Former NFL quarterback and Pro Football Hall of Famer Brett Favre is in hot water for allegedly stealing welfare from the residents of his home state Mississippi. Favre reportedly received $8.1 million in welfare funds. The monies were for a volleyball stadium, a pharmaceutical startup and for appearances that he never made. He even asked for money to help his alma mater Southern Mississippi recruit current Jackson State quarterback Shedeur Sanders. Favre is part of a statewide welfare scandal which involved the misappropriation of $77 million in funds for the state of Mississippi’s neediest families.
Another person of interest in the scandal is former Oklahoma Sooners running back Marcus Dupree. The former All-American tailback is a Philadelphia, Mississippi native who had a lawsuit field against him in May. The suit claimed Dupree was also paid large amounts of money which was solely intended to help the neediest families in the poorest state in the country. Dupree recently denied those allegations and doesn’t wanna be put in the same boat with Favre. In an interview Dupree told ESPN, this …..
“I don’t appreciate being lumped into something like I took money. I worked too hard on my reputation to do the right thing and be the right person, and I don’t like what’s going on.”
Mississippi’s median household income is a putrid, $46,511. It also has nearly 20 percent of its residents living at or below the poverty line.
Dupree was reportedly paid $371,000 in funds from Temporary Assistance for Needy Families (TANF).
Dupree Allegedly Received Payments As A Celebrity Endorser And Motivational Speaker:
While Dupree is claiming innocence in this very disappointing scandal, he allegedly received payments from a MDHS action called Families First For Mississippi. The initiative is said to be operated by two nonprofit organizations, and the lawsuit mentions the former do-it-all tailback receiving funds as a speaker and endorser of sorts.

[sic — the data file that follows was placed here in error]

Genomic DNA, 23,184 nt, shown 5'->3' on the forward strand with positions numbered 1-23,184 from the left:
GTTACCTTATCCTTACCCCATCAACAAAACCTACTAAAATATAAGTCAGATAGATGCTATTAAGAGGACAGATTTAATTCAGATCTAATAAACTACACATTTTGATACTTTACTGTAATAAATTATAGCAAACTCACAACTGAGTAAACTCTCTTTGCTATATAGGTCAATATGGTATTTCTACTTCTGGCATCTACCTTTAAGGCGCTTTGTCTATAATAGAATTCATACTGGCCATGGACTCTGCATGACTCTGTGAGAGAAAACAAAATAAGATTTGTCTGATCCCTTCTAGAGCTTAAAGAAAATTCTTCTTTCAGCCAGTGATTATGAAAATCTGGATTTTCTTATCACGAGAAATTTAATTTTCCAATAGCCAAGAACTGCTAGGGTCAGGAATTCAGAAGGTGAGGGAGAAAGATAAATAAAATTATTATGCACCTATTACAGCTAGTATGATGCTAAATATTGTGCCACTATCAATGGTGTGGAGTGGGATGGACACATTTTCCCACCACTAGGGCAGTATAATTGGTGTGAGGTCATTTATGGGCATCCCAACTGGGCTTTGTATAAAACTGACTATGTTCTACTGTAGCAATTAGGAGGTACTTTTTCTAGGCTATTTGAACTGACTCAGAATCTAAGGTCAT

During the interview with ESPN, Dupree stated he was in the dark on Nancy New, the leader of one of the nonprofits using misappropriated welfare funds to pay him. He even told ESPN that he “was shocked” to hear that New pleased guilty to 13 felony charges which include bribery, fraud and racketeering.
Unfortunately for Dupree he is lumped in with any, and everybody else that was involved in the receiving of the misappropriated welfare funds.
Favre or Dupree haven’t been formally charged but as of now it’s more of a guilty-by-association until this unfolds more.
Dupree also said his reputation has taken a noticeable hit.
“I’m getting lumped in with whatever Brett Favre and the governor had going on. I didn’t even know about that, nothing. I was shocked when I heard it. I can’t wait until we go to court. I don’t know what Brett did. I can only speak for Marcus.”
Dupree Was A Can’t Miss Prospect That Floundered After College:
The supremely talented Dupree was once a can’t miss talent. In 1982 he was top recruit in the nation and chose Oklahoma. While he flashed early on in Norman, his career was marred by injuries. He never made an impact as a pro in either the USFL or NFL.
In 2010 ESPN’s acclaimed docuseries, 30 for 30 did a feature on him called, “The Best That Never Was.”